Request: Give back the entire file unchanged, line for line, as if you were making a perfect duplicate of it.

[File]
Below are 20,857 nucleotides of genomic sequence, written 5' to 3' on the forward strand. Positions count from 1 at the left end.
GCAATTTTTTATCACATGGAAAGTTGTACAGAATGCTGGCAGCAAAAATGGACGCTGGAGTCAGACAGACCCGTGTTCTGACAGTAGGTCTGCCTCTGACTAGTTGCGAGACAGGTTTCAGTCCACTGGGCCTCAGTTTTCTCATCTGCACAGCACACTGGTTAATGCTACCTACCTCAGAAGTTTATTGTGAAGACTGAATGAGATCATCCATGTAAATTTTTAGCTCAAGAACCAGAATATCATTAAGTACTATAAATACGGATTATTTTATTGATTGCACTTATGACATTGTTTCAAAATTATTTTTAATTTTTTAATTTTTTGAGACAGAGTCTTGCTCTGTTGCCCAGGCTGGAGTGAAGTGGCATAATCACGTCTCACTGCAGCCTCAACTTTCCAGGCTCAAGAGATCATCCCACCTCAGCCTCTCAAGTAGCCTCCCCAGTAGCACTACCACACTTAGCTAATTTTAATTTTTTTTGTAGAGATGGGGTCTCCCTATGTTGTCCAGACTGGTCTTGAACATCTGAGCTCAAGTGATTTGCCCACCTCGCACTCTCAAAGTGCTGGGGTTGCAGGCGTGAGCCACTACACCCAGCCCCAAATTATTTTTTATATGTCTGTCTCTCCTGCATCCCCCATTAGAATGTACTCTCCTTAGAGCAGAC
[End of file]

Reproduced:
Below are 20,857 nucleotides of genomic sequence, written 5' to 3' on the forward strand. Positions count from 1 at the left end.
GCAATTTTTTATCACATGGAAAGTTGTACAGAATGCTGGCAGCAAAAATGGACGCTGGAGTCAGACAGACCCGTGTTCTGACAGTAGGTCTGCCTCTGACTAGTTGCGAGACAGGTTTCAGTCCACTGGGCCTCAGTTTTCTCATCTGCACAGCACACTGGTTAATGCTACCTACCTCAGAAGTTTATTGTGAAGACTGAATGAGATCATCCATGTAAATTTTTAGCTCAAGAACCAGAATATCATTAAGTACTATAAATACGGATTATTTTATTGATTGCACTTATGACATTGTTTCAAAATTATTTTTAATTTTTTAATTTTTTGAGACAGAGTCTTGCTCTGTTGCCCAGGCTGGAGTGAAGTGGCATAATCACGTCTCACTGCAGCCTCAACTTTCCAGGCTCAAGAGATCATCCCACCTCAGCCTCTCAAGTAGCCTCCCCAGTAGCACTACCACACTTAGCTAATTTTAATTTTTTTTGTAGAGATGGGGTCTCCCTATGTTGTCCAGACTGGTCTTGAACATCTGAGCTCAAGTGATTTGCCCACCTCGCACTCTCAAAGTGCTGGGGTTGCAGGCGTGAGCCACTACACCCAGCCCCAAATTATTTTTTATATGTCTGTCTCTCCTGCATCCCCCATTAGAATGTACTCTCCTTAGAGCAGAC